Argentina Passes Open Access Act For Publicly Funded ResearchPublished on 16 December 2013 @ 5:08 pm
By Maximiliano Marzetti for Intellectual Property Watch
The Congress of Argentina recently passed a landmark law making publicly funded science and technology research publications free and open access.
On 13 November, the Argentinian Congress passed a law (No. 26.899, Creating Institutional Open Access Digital Repositories, Owned or Shared) establishing that all institutions belonging to the National Science and Technology System (SNCYT, according to its acronym in Spanish) that receive public funds (partly or entirely) shall create free and open access institutional digital repositories where all the scientific and technological publications (which includes journal articles, technical and scientific papers, theses, etc.) and research data must be available.
The free and open access institutional digital repositories shall be compatible with international interoperability standards, and ensure free open access to the documents and research data (Article 4).
With the new law Argentina, clearly aligns with those countries advocating the so-called green route (self-archiving) to open access, making publications freely available after the end of an embargo period.
In accordance with new law, researchers, technologists, professors, postdoctoral fellows, graduate and PhD students whose research activity is financed by public funds, shall deposit or expressly authorise the submission of a copy of the final version of their scientific and technological production, published or accepted for publication, in the corresponding free and open access institutional digital repository within a period not exceeding six months.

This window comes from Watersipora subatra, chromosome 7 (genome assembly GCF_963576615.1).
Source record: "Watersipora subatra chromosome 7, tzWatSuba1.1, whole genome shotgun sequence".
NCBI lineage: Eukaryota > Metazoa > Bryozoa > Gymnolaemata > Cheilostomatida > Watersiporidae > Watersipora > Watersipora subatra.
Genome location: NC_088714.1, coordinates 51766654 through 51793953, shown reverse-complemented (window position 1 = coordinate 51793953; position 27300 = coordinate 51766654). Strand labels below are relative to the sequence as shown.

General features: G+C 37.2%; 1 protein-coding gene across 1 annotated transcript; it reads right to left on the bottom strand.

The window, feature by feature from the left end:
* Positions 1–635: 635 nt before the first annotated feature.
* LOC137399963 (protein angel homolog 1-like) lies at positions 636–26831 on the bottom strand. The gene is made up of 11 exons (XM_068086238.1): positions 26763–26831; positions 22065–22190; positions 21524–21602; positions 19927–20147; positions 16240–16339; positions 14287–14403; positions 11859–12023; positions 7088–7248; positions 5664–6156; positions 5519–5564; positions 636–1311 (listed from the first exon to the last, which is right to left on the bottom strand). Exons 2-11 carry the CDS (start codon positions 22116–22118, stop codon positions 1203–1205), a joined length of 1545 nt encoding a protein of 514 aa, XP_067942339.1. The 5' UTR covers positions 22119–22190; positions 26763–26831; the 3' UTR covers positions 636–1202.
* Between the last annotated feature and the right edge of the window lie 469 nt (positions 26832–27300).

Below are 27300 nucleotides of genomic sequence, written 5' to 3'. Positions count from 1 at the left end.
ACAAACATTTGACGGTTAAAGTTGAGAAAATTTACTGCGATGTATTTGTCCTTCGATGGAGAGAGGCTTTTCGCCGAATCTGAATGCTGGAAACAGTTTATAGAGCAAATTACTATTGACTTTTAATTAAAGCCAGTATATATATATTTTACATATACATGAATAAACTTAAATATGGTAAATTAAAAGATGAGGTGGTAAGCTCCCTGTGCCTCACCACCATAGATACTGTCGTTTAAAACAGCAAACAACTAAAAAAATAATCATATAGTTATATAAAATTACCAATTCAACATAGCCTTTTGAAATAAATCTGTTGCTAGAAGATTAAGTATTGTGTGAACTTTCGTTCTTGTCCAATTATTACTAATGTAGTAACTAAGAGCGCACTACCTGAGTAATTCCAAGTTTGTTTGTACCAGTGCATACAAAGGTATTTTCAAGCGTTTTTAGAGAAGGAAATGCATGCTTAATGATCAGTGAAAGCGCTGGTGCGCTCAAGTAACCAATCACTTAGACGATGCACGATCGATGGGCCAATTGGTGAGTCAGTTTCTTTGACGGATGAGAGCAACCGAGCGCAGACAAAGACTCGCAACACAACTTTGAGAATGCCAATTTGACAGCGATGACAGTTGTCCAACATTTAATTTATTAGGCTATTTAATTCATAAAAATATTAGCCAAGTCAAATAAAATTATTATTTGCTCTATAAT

In addition, primary research data should be deposited in the corresponding free and open access institutional digital repository within a period not exceeding five years from the date of collection (Article 5).
In the event scientific and technological publications and primary research data were protected by intellectual property rights or by private agreements with third parties, the authors must provide and allow public access to the metadata of such publications and primary research data, agreeing to provide full access to the publications and primary research data from the expiration date of the intellectual property rights or private agreements with third parties (Article 6).
The Ministry of Science, Technology and Innovation (MINCYT, according to its acronym in Spanish) is the enforcement authority (Article 7).
The law also establishes administrative sanctions. Failure to comply with the Act’s provisions will make the breaching institutions and organisations ineligible for public financial support (Article 8).
According to Alejandro Ceccatto, Science and Technology Liaison Secretary at MINCYT, the law is a response to the monopolistic position of large international publishers. He called it unacceptable that a society that subsidises scientific production cannot freely access the resulting knowledge. Ceccatto’s opinion is available here.
The full text of the Act (in Spanish) is available here.
Maximiliano Marzetti may be reached at email@example.com.